Master communication and marketing guru Lisa Urias understands the tremendous economic impact of immigration on her home state. “We have a benefit being a border state, and that benefit is tremendous,” says the CEO of Urias Communications, a company that grosses roughly $6 million annually. “We have almost $17 billion in total trade value right now between Arizona and Mexico. “It’s a very significant positive for our businesses here.” And because of Arizona’s aging population of baby boomers and retirees, young workers are needed.
“In this economy, we need to retain them, and we need to attract them,” Urias says. “But often, businesses don’t have the resources from the federal government available to them, in terms of visas, to enable them to bring in the kind of numbers that they need. The idea that immigrants are taking jobs from Americans clearly hasn’t been reflective in the businesses that we work with in the States,” Urias says decisively. “That’s part of the overarching economic impact and the net positive impact that immigration has on our state.”
How, all of sudden, can you suggest that there’s a need to push Latinos out?
As a fourth-generation Arizonan Latina, the issue is also personal for Urias. Her family has deep ties to the greater Phoenix community. “My great-grandparents came here when it was still a territory in the late 1800s,” she explains. “The vitriol and rhetoric that occurred around the issue of Mexican immigrants was really kind of shocking to me because I grew up here. We have longstanding roots here.” Her grandfather was a city council member in the 1940s and ’50s.
“We have been an instrumental part of the growth of Arizona and the history of Arizona,” Urias says. “The idea that, all of a sudden, we would vilify 40 percent of the Phoenix population and 30 percent of the state was really unbelievable to me…How, all of sudden, can you suggest that there’s a need to push Latinos out, or that they’re not a significant part of the overall contributing members of this community?”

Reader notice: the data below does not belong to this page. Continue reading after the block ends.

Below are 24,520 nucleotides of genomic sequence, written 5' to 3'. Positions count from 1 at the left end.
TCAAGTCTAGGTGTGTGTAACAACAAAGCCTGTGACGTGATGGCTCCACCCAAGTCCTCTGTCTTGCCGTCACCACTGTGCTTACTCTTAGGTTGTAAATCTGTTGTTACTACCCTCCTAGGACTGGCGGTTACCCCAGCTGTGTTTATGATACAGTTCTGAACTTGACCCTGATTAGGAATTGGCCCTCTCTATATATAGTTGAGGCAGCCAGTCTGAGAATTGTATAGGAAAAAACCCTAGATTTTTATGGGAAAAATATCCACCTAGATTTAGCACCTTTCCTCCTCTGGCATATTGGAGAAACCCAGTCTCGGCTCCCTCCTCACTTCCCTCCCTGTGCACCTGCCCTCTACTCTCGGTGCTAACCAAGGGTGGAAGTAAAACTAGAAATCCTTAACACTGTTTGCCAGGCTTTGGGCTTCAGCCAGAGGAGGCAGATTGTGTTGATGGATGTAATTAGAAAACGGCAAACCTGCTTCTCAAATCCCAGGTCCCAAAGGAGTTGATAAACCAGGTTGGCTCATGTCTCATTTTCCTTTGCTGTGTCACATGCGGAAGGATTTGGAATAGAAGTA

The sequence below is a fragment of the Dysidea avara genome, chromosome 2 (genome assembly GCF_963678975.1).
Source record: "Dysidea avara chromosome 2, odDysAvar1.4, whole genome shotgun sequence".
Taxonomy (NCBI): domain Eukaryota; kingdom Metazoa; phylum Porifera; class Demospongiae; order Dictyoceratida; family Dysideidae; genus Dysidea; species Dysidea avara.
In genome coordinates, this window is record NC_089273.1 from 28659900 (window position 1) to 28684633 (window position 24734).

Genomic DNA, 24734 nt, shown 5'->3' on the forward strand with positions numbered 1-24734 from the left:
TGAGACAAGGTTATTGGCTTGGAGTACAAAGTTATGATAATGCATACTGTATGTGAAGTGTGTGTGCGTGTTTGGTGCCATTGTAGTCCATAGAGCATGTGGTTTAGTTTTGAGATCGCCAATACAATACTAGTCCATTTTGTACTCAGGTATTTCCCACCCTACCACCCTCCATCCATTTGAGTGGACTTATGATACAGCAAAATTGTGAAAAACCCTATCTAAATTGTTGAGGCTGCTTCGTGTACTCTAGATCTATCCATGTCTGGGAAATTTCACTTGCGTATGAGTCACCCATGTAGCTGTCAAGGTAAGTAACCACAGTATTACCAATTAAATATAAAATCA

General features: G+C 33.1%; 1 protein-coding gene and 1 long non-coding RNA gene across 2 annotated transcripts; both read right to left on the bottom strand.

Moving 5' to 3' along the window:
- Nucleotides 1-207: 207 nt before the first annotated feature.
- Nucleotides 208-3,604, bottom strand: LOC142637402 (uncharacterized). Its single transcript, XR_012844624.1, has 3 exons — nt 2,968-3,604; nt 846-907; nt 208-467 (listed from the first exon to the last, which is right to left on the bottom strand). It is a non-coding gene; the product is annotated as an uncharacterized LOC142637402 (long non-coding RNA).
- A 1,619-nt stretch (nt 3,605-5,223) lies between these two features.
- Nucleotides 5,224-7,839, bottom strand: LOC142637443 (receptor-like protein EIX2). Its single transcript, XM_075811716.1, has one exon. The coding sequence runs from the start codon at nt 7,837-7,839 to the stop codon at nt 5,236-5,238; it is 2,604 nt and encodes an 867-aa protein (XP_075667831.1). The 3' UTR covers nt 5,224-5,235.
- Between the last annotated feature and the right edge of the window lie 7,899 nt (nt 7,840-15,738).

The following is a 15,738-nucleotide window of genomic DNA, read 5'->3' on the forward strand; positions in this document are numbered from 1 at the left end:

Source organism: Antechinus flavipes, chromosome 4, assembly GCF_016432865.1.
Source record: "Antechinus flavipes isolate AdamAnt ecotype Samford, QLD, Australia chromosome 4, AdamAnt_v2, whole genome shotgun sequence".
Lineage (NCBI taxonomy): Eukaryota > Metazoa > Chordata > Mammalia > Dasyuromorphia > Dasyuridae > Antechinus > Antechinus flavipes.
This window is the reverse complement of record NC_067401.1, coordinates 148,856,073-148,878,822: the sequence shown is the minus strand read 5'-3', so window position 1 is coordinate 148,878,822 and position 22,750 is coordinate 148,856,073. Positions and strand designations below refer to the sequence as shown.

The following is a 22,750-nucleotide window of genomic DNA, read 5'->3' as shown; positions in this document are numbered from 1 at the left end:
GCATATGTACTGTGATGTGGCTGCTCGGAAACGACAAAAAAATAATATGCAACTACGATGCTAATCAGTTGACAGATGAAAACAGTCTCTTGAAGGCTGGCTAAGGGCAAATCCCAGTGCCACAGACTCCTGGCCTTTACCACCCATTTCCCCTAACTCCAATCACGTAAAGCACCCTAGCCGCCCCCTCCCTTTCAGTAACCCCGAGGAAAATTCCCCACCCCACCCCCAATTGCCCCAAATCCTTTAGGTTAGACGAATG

Urias started out as a journalist but then became the director of international affairs for a utility company. There, she worked with 70 different countries on technology transfer programs, like how to run water systems in semi-arid climates. After NAFTA passed, she moved into marketing energy services to Mexico. “I formed a partnership with a Mexican energy company and a former undersecretary of energy,” Urias says. “I worked with all the new energy companies that had sprung up in the United States as their U.S. liaison to the new energy companies. Then I started this agency in 2004 as a response to the growing Hispanic market, particularly within the U.S. Southwest. I really wanted to help corporations market to those consumers.” The multicultural focus of Urias Communications found a niche in addressing an underserved need for strategic marketing, and the business flourished.
Urias Communications now has seven fulltime employees and brings in millions. “Almost all of our staff is Latino,” Urias says. “They’re from every range of demographic that you could have in the Latino market. We have a fifth-generation American Hispanic; we have first-generation Latino immigrants. In fact, one of my creative members is a permanent legal resident, and I am always pushing him to get his citizenship because I want him to vote.” The firm has won various industry awards, including an Addy Award, the National Best of Blue Award, and a Copper Quill Award. Urias has also garnered accolades herself; the Arizona Hispanic Chamber of Commerce has given her the Woman of the Year award, calling her a trailblazer for Latina women. Currently, they are merging with another Arizona-based communications and government relations firm. The new blended business, CoNecs North America, will have 14 staffers.
Urias also stays busy with various public service commitments. She’s an invited member of the board of the Greater Phoenix Leadership, a business leadership organization comprising 250 Arizona CEOs who focus on state-level, civic-improvement initiatives. Her other affiliations include Arizona State University’s Morrison Institute, the Arizona Hispanic Chamber of Commerce, and the Arizona Community Foundation.